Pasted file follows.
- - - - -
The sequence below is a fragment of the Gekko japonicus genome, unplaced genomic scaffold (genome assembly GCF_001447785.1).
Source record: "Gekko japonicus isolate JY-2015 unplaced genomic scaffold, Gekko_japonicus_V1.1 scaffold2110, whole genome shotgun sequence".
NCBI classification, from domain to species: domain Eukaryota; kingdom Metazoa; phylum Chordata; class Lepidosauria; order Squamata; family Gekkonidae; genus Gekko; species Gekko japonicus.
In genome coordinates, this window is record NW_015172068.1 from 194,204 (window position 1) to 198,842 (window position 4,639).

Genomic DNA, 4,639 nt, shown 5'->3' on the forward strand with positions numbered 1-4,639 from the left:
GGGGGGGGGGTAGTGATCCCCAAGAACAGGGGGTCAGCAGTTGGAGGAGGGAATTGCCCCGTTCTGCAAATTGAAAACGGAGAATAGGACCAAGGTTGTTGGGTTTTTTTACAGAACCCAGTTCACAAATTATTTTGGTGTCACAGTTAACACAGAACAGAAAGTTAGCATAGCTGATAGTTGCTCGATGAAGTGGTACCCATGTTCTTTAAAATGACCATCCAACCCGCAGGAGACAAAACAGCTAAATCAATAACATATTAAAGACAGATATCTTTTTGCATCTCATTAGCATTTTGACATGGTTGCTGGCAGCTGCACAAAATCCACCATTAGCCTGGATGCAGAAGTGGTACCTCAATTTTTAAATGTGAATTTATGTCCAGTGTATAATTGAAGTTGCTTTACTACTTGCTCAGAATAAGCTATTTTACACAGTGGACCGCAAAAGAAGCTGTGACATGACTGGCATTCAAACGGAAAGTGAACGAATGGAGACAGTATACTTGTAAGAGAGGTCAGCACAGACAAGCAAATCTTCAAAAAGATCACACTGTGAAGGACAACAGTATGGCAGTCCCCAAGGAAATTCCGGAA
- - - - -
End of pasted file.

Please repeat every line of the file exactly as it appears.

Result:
The sequence below is a fragment of the Gekko japonicus genome, unplaced genomic scaffold (genome assembly GCF_001447785.1).
Source record: "Gekko japonicus isolate JY-2015 unplaced genomic scaffold, Gekko_japonicus_V1.1 scaffold2110, whole genome shotgun sequence".
NCBI classification, from domain to species: domain Eukaryota; kingdom Metazoa; phylum Chordata; class Lepidosauria; order Squamata; family Gekkonidae; genus Gekko; species Gekko japonicus.
In genome coordinates, this window is record NW_015172068.1 from 194,204 (window position 1) to 198,842 (window position 4,639).

Genomic DNA, 4,639 nt, shown 5'->3' on the forward strand with positions numbered 1-4,639 from the left:
GGGGGGGGGGTAGTGATCCCCAAGAACAGGGGGTCAGCAGTTGGAGGAGGGAATTGCCCCGTTCTGCAAATTGAAAACGGAGAATAGGACCAAGGTTGTTGGGTTTTTTTACAGAACCCAGTTCACAAATTATTTTGGTGTCACAGTTAACACAGAACAGAAAGTTAGCATAGCTGATAGTTGCTCGATGAAGTGGTACCCATGTTCTTTAAAATGACCATCCAACCCGCAGGAGACAAAACAGCTAAATCAATAACATATTAAAGACAGATATCTTTTTGCATCTCATTAGCATTTTGACATGGTTGCTGGCAGCTGCACAAAATCCACCATTAGCCTGGATGCAGAAGTGGTACCTCAATTTTTAAATGTGAATTTATGTCCAGTGTATAATTGAAGTTGCTTTACTACTTGCTCAGAATAAGCTATTTTACACAGTGGACCGCAAAAGAAGCTGTGACATGACTGGCATTCAAACGGAAAGTGAACGAATGGAGACAGTATACTTGTAAGAGAGGTCAGCACAGACAAGCAAATCTTCAAAAAGATCACACTGTGAAGGACAACAGTATGGCAGTCCCCAAGGAAATTCCGGAA